Unlike mine, her pin collection was put on display and she wrote an accompanying book to go along with the collection’s display. I’ve recently read it, and was fortunate to see many of Secretary Albright’s pins, at least in picture form. I enjoy sharing this with her.
Below the cut, I have included many of photos of my own pins in a variety of groupings.The photos are in no particular order of importance. It’s just how they were imported onto the site.
Every time I went to post this since Tuesday, I came across more pins that I wanted to share, so instead of editing this again, I think I will post pictures of more pins next week in its own post.
One of the wonderful things about visiting a place steeped in saints is finding a new one; an unheard of one, at least unheard of by me. When I mentioned to our cousins about traveling to Wales to pilgrimage at my confirmation saint’s holy well, he immediately scoffed. “Ach, why ya goin’ there? We’ave one just up the road; that way, then left.”
When we returned from Wales, we indeed went right up the road and discovered a place of quiet beauty, spirituality pressing down from the clouds and whispering through the grass of the graveyard. Set between a field of sheep and a tremendous lake – Lough Neagh – and just below the ruins of an old church was the holy well of St. Olcan.
St. Olcan was a contemporary of St. Patrick. It is said that Patrick found Olcan as a baby with his deceased mother. He became a disciple of Patrick’s and founded the Armoy Monastery in Antrim, very near where his well stands today. After travels to Rome and Gaul, he was ordained by Patrick and became the first bishop in Ireland. Another story is that his mother was Patrick’sw sister, but of course, there’s no real way to verify that. Patrick did have a warm spot for Olcan, having taken him under his wing, becoming his mentor and in addition, gave to him some of the relics of Sts. Peter and Paul that had been in Armagh.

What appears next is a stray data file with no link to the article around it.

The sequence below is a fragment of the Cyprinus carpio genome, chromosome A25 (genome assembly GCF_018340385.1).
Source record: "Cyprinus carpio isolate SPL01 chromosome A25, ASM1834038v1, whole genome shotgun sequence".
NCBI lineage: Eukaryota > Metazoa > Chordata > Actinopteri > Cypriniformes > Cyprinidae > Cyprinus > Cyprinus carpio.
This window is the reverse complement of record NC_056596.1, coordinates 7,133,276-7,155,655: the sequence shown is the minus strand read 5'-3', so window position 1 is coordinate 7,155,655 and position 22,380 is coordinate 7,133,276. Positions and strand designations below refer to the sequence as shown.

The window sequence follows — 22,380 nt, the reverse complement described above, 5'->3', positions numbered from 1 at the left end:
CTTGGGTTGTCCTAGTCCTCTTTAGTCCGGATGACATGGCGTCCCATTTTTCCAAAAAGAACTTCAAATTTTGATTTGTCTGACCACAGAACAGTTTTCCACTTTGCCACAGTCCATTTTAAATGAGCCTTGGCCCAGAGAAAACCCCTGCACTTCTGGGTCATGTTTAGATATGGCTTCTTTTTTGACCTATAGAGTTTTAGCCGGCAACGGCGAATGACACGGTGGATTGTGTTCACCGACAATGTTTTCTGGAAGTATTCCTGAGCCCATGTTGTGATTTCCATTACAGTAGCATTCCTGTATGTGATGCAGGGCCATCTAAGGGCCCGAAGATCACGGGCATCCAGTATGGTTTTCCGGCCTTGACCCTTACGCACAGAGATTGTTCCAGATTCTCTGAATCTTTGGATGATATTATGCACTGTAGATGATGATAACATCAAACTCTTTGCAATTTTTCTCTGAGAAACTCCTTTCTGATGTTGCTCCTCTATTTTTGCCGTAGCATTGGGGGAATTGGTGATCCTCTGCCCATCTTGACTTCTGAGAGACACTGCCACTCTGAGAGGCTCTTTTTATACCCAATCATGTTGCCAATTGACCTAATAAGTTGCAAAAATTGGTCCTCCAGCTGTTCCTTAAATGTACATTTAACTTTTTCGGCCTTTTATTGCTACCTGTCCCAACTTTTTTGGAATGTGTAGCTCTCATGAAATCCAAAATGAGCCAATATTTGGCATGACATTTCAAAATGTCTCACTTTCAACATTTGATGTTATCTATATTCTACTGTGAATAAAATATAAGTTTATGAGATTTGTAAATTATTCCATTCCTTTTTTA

St. Olcan’s feast day is June 29, which corresponds with the pilgrimage to his shrine between May Eve and June 29 and the day that the water has risen so far that the amber pebbles overflow onto the land, making them easier to access. Pilgrims would come during that time for three consecutive days, walking the stations, bathing in the well, and praying for healing.
Olcan blessed the well with healing properties.
The rising water brings the stones, and swallowing a pebble protects one from drowning, women in childbirth, and having them in homes protects them from fire and burglary.
I was told to bring a rag or some sort of cloth, dip it in the well, and wash the area on my body that needed healing. Then I was to tie the rag onto the tree (where there were dozens of other rags), and when it deteriorated, my affliction would be healed. While some holy wells are meant to drink, I’m not sure that this is one of those wells. Certainly, the directions do not include drinking or ingesting, and when I collected some for my ailment, it was brownish and had sediment floating in it. By contrast, the two other wells I visited were much cleaner and were meant to be drank.
He is also said to be buried at the church on the hill above the well. What’s left of the Cranfield Church is the ruins of a 13th century church, but that church was built and stands on the site of an earlier church.
One of the things that amazed me about this church, and really many of the medieval buildings that I’ve visited is the sturdiness. Most are without roofs, and Cranfield was no exception, but the walls stood tall; sturdy. I am a toucher, and I ran my fingers along the cold stones, and leaned through window spaces and on walls to get just the right pictures at just the right angles, and I never felt unsafe.
Today, I was reminded of St. Olcan and his Holy Well when I attended my parish’s semi-annual Anointing Mass. It was well attended. There is Scripture, music, a blessing and the anointing of the oil of the infirm and receving the Eucharist. There is also a community lunch. Today was turkey and mashed potatoes. I could eat turkey and mashed potatoes every day. I find the camaraderie and the fellowship of the meal as well as the coming together of our community just as healing as the prayers and the anointing.
Tomorrow, I will post pictures of St. Olcan’s well and the Cranfield Church. For now, take a few moments, and just be with your thoughts or no thoughts. Take a few breaths, and recharge. Don’t forget to exhale.